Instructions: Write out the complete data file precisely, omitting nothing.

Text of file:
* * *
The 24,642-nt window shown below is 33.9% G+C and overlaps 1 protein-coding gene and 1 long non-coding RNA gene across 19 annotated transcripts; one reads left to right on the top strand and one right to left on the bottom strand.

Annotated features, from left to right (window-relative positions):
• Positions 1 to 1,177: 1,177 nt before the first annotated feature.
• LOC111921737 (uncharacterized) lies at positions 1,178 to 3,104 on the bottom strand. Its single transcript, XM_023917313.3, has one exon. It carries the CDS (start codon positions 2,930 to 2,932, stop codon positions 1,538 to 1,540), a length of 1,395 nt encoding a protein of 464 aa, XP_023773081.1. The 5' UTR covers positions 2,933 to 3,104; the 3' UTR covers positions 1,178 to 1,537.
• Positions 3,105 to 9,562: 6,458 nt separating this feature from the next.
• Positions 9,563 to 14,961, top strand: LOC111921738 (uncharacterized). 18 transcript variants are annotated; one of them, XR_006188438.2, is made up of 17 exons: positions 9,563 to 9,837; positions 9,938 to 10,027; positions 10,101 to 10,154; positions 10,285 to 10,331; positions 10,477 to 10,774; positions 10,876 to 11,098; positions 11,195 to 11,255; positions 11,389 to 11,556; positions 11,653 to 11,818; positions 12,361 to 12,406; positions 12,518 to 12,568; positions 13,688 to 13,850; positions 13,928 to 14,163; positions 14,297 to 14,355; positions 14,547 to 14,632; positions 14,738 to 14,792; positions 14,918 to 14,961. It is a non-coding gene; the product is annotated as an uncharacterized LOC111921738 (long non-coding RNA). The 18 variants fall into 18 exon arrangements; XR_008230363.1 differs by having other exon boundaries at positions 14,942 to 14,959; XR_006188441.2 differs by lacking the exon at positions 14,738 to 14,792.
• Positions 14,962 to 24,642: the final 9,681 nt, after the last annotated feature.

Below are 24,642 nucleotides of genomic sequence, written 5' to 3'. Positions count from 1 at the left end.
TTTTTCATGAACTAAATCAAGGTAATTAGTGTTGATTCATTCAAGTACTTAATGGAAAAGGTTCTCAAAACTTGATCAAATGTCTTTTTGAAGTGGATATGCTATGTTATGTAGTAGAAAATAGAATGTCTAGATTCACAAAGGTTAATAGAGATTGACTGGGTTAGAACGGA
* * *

The 24,642-nt window shown below is 33.9% G+C and overlaps 1 protein-coding gene and 1 long non-coding RNA gene across 19 annotated transcripts; one reads left to right on the top strand and one right to left on the bottom strand.

Annotated features, from left to right (window-relative positions):
• Positions 1 to 1,177: 1,177 nt before the first annotated feature.
• LOC111921737 (uncharacterized) lies at positions 1,178 to 3,104 on the bottom strand. Its single transcript, XM_023917313.3, has one exon. It carries the CDS (start codon positions 2,930 to 2,932, stop codon positions 1,538 to 1,540), a length of 1,395 nt encoding a protein of 464 aa, XP_023773081.1. The 5' UTR covers positions 2,933 to 3,104; the 3' UTR covers positions 1,178 to 1,537.
• Positions 3,105 to 9,562: 6,458 nt separating this feature from the next.
• Positions 9,563 to 14,961, top strand: LOC111921738 (uncharacterized). 18 transcript variants are annotated; one of them, XR_006188438.2, is made up of 17 exons: positions 9,563 to 9,837; positions 9,938 to 10,027; positions 10,101 to 10,154; positions 10,285 to 10,331; positions 10,477 to 10,774; positions 10,876 to 11,098; positions 11,195 to 11,255; positions 11,389 to 11,556; positions 11,653 to 11,818; positions 12,361 to 12,406; positions 12,518 to 12,568; positions 13,688 to 13,850; positions 13,928 to 14,163; positions 14,297 to 14,355; positions 14,547 to 14,632; positions 14,738 to 14,792; positions 14,918 to 14,961. It is a non-coding gene; the product is annotated as an uncharacterized LOC111921738 (long non-coding RNA). The 18 variants fall into 18 exon arrangements; XR_008230363.1 differs by having other exon boundaries at positions 14,942 to 14,959; XR_006188441.2 differs by lacking the exon at positions 14,738 to 14,792.
• Positions 14,962 to 24,642: the final 9,681 nt, after the last annotated feature.

Below are 24,642 nucleotides of genomic sequence, written 5' to 3'. Positions count from 1 at the left end.
TTTTTCATGAACTAAATCAAGGTAATTAGTGTTGATTCATTCAAGTACTTAATGGAAAAGGTTCTCAAAACTTGATCAAATGTCTTTTTGAAGTGGATATGCTATGTTATGTAGTAGAAAATAGAATGTCTAGATTCACAAAGGTTAATAGAGATTGACTGGGTTAGAACGGA